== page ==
One of the budding mountaineers was not happy at all with the thought of imminent death caused by the steep terrain and refused to go any farther, Huw offered to head back and take the standard route to the summit with the panicking mountaineer in tow.

That's steep and it's full of snakes and I'm not going any farther

This left me and Debs to investigate the sheep track, I thought this would skirt the steep upper southerly slopes and wind its way around the picturesque crags that cling to the upper part of the hill, it didn’t, it just stopped where the crags shot upward, I looked back at Debs and asked if she was OK with going up the rock, she was all for it, and therefore up we went.  It felt good to get hands on rock with warm sunshine cascading down on the land. 

Debs proving to be an enthusiastic scrambler

Within a few minutes we’d popped out on the summit ridge and made it to the top just before Lou and Huw joined us.  After the customary summit photos we headed down the eastern ridge toward the minor road and back to the car.

Lou and Huw nearing the summit

With Lou at the summit of Burway Hill

Huw, Debs and Lou at the summit of Burway Hill

It was lovely to be out on a hill in such fine weather, we didn’t really have much of a plan for the rest of the day but quite fancied visiting the Midland Gliding Club which is situated high on the southern flank of Pole Bank; the high point of the Long Mynd.

We spent about 45 minutes at the gliding club watching gliders being shot in to the air and gently using the thermals on the west facing ridge of the Long Mynd.  The club was officially set up in 1934, with the first recorded flights as early as 1930.  Today the members were very welcoming and within a few minutes Huw was seated in one of the gliders and being shown the instruments, I soon followed.  The last time Lou and I had visited the gliding club a darkening sky heralded heavy rain pushing in from the west which overcame up as we drove over the Striperstones road, today the sky was settled with blue radiating above and stunning views west to the Stiperstones, which looked invitingly becalmed with their nobbled rock outcrops following the skyline.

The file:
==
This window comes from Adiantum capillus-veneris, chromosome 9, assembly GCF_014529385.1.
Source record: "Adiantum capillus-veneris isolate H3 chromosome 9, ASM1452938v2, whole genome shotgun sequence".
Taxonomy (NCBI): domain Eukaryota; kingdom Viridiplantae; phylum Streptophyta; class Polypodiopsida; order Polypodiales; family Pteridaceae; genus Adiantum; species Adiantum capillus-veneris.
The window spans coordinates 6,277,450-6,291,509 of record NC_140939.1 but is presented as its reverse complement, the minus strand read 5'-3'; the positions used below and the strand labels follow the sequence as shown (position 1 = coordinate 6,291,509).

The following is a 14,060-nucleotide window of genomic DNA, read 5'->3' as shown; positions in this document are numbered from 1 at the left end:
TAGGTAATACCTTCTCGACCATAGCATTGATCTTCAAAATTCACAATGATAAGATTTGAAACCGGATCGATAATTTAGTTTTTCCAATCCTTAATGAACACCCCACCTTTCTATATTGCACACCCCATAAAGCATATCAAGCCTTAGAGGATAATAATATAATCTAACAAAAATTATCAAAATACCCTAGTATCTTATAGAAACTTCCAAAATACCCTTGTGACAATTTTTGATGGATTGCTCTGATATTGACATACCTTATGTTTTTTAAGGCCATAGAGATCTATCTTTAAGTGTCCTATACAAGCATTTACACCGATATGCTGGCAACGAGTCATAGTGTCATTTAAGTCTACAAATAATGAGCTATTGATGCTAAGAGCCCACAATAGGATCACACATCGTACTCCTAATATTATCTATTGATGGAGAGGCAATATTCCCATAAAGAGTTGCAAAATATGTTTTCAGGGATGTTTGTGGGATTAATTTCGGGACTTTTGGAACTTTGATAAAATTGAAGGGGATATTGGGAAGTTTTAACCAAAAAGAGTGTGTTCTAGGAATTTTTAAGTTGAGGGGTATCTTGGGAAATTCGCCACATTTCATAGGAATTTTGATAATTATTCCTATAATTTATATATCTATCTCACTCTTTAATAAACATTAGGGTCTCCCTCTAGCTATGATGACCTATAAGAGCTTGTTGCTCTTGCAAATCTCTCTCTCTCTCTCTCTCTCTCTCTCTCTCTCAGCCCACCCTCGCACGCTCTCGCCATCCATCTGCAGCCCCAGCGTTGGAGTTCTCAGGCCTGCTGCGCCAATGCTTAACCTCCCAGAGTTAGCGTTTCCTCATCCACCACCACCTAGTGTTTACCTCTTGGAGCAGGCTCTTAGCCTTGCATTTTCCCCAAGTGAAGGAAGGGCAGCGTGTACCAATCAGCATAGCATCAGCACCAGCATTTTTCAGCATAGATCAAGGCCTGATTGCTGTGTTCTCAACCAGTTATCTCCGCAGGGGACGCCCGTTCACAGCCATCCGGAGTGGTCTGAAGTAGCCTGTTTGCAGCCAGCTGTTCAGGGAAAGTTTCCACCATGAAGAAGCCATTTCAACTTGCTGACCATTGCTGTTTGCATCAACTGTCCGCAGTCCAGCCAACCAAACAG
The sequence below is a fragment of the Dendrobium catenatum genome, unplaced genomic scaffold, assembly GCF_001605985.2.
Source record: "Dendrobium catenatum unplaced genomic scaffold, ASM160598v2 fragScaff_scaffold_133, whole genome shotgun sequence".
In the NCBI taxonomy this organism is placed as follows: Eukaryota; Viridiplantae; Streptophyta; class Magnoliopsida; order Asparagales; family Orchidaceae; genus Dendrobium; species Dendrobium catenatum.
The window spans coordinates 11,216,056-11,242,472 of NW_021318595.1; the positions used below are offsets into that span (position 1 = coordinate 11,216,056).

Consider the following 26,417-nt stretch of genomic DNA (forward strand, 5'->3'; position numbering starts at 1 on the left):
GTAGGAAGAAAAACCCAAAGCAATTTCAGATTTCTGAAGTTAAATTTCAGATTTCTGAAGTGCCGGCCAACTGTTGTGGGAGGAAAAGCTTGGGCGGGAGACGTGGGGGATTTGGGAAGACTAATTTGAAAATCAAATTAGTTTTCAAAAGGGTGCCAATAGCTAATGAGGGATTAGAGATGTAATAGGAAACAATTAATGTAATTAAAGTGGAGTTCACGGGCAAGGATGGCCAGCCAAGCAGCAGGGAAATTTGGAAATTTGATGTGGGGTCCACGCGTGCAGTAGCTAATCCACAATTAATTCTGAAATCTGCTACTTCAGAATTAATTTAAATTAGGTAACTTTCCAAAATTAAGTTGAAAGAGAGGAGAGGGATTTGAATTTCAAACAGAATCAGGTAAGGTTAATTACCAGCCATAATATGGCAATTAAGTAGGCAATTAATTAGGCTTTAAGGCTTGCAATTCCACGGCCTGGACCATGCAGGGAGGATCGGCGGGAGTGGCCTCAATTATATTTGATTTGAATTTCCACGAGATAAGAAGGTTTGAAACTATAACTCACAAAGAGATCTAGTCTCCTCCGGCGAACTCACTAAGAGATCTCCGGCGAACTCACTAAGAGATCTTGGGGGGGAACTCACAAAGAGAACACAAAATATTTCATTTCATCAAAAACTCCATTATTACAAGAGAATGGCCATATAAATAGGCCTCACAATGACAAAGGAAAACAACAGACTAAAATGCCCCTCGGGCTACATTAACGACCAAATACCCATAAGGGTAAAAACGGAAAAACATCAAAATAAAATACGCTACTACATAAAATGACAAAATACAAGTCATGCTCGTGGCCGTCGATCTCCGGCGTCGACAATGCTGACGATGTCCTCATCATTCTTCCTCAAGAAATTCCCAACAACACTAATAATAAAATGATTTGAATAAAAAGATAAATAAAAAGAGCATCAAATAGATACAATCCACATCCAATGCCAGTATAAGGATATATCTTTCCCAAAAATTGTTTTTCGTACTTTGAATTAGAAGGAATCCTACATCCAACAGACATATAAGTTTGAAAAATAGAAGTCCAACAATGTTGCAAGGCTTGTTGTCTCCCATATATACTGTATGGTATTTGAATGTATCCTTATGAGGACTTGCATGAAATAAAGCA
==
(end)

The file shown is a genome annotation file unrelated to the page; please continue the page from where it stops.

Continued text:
Huw in one of the gliders at the Midland Gliding Club high on the Long Mynd

The view of the Stiperstones from the gliding club

Leaving the gliding club we retraced our route back on the minor road and descended north-west toward Ratlinghope and the Bridges, here we stopped as the Horseshoe Inn looked too tempting to drive past. 

The Horseshoe Inn at the Bridges

The late summer’s sun was now low in the sky casting long shadows and giving succulent colour.  There was still warmth and we sat with drinks and an assortment of crisps and peanuts whilst an eclectic mix of customers drank and played outside.

Late summer in a wine glass

Lou, Debs and Huw at the Horseshoe Inn at the Bridges

I pottered about for a few minutes beside the River East Onny, which gently flows beside the minor road next to the pub, children played in the water whilst parents soaked in the sun and drank beer, whiling away an hour in good company with good conversation is sometimes the best thing in the world to do.

The River East Onny

It wasn’t that far to continue to Bishop’s Castle which is a haunt for many a person living around this part of border country.  As we drove in to the town cars were parked on every spar bit of tarmac, we were fortunate to find parking close to the centre of town and could hear the music blasting out as we opened the car doors; we’d arrived during the celebrations for the town’s Michaelmass Fair.

There was a great atmosphere in the town with a band playing beside the Town Hall, and a multitude of people on the street dancing, smiling and drinking.  Rarely does Bishop’s Castle disappoint and tonight it was in full swing. 

People on the street at the Michaelmass Fair in Bishop's Castle

As the light slowly ebbed from the sky we listened to the band before heading for a drink in the Three Tuns.  Leaving the others with their drinks I ventured out to indulge myself in the atmosphere as traction engines chugged up the street and the lantern procession made its way through the town.

All that remained were visits to The Dragon in Montgomery followed by more drinks in The Oak in Welshpool.  A great day and thanks to Lou, Huw and Debs for the company.


The result of the Trimble survey of Burway Hill from February 2014 appears below:


Survey Result:

Burway Hill

Summit Height:  402.8m

Summit Grid Reference:  SO 44061 94220

Col Height:  373.1m

Col Grid Reference:  SO 43986 94261

Drop:  29.7m (Sub-Four status confirmed)